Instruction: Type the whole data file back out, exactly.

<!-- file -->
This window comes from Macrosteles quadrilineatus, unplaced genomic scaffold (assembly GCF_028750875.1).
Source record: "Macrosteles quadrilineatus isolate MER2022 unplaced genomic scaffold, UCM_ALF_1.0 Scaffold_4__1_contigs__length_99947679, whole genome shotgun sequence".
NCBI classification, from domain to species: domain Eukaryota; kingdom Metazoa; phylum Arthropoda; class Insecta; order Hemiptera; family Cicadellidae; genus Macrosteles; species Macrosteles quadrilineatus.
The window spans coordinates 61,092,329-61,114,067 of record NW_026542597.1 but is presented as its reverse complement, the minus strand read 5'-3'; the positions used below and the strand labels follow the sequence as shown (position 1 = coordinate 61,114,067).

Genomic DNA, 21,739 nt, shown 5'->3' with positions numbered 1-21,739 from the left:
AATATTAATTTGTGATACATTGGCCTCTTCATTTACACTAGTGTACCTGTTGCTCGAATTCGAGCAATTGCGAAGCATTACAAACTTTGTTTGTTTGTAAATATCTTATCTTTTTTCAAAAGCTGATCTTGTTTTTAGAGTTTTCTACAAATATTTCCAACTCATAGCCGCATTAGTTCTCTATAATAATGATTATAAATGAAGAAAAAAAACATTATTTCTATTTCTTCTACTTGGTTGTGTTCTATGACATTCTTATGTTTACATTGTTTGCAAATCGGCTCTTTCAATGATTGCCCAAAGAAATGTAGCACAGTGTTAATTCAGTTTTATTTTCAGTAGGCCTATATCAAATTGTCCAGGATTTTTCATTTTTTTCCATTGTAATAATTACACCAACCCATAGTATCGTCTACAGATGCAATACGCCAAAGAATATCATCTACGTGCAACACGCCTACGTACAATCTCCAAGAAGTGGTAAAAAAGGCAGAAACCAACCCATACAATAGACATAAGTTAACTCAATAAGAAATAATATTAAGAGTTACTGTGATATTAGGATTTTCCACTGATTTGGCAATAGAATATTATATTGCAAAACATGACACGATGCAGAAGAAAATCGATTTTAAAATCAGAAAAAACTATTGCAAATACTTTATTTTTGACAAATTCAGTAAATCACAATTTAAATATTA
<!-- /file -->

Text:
This window comes from Macrosteles quadrilineatus, unplaced genomic scaffold (assembly GCF_028750875.1).
Source record: "Macrosteles quadrilineatus isolate MER2022 unplaced genomic scaffold, UCM_ALF_1.0 Scaffold_4__1_contigs__length_99947679, whole genome shotgun sequence".
NCBI classification, from domain to species: domain Eukaryota; kingdom Metazoa; phylum Arthropoda; class Insecta; order Hemiptera; family Cicadellidae; genus Macrosteles; species Macrosteles quadrilineatus.
The window spans coordinates 61,092,329-61,114,067 of record NW_026542597.1 but is presented as its reverse complement, the minus strand read 5'-3'; the positions used below and the strand labels follow the sequence as shown (position 1 = coordinate 61,114,067).

Genomic DNA, 21,739 nt, shown 5'->3' with positions numbered 1-21,739 from the left:
AATATTAATTTGTGATACATTGGCCTCTTCATTTACACTAGTGTACCTGTTGCTCGAATTCGAGCAATTGCGAAGCATTACAAACTTTGTTTGTTTGTAAATATCTTATCTTTTTTCAAAAGCTGATCTTGTTTTTAGAGTTTTCTACAAATATTTCCAACTCATAGCCGCATTAGTTCTCTATAATAATGATTATAAATGAAGAAAAAAAACATTATTTCTATTTCTTCTACTTGGTTGTGTTCTATGACATTCTTATGTTTACATTGTTTGCAAATCGGCTCTTTCAATGATTGCCCAAAGAAATGTAGCACAGTGTTAATTCAGTTTTATTTTCAGTAGGCCTATATCAAATTGTCCAGGATTTTTCATTTTTTTCCATTGTAATAATTACACCAACCCATAGTATCGTCTACAGATGCAATACGCCAAAGAATATCATCTACGTGCAACACGCCTACGTACAATCTCCAAGAAGTGGTAAAAAAGGCAGAAACCAACCCATACAATAGACATAAGTTAACTCAATAAGAAATAATATTAAGAGTTACTGTGATATTAGGATTTTCCACTGATTTGGCAATAGAATATTATATTGCAAAACATGACACGATGCAGAAGAAAATCGATTTTAAAATCAGAAAAAACTATTGCAAATACTTTATTTTTGACAAATTCAGTAAATCACAATTTAAATATTA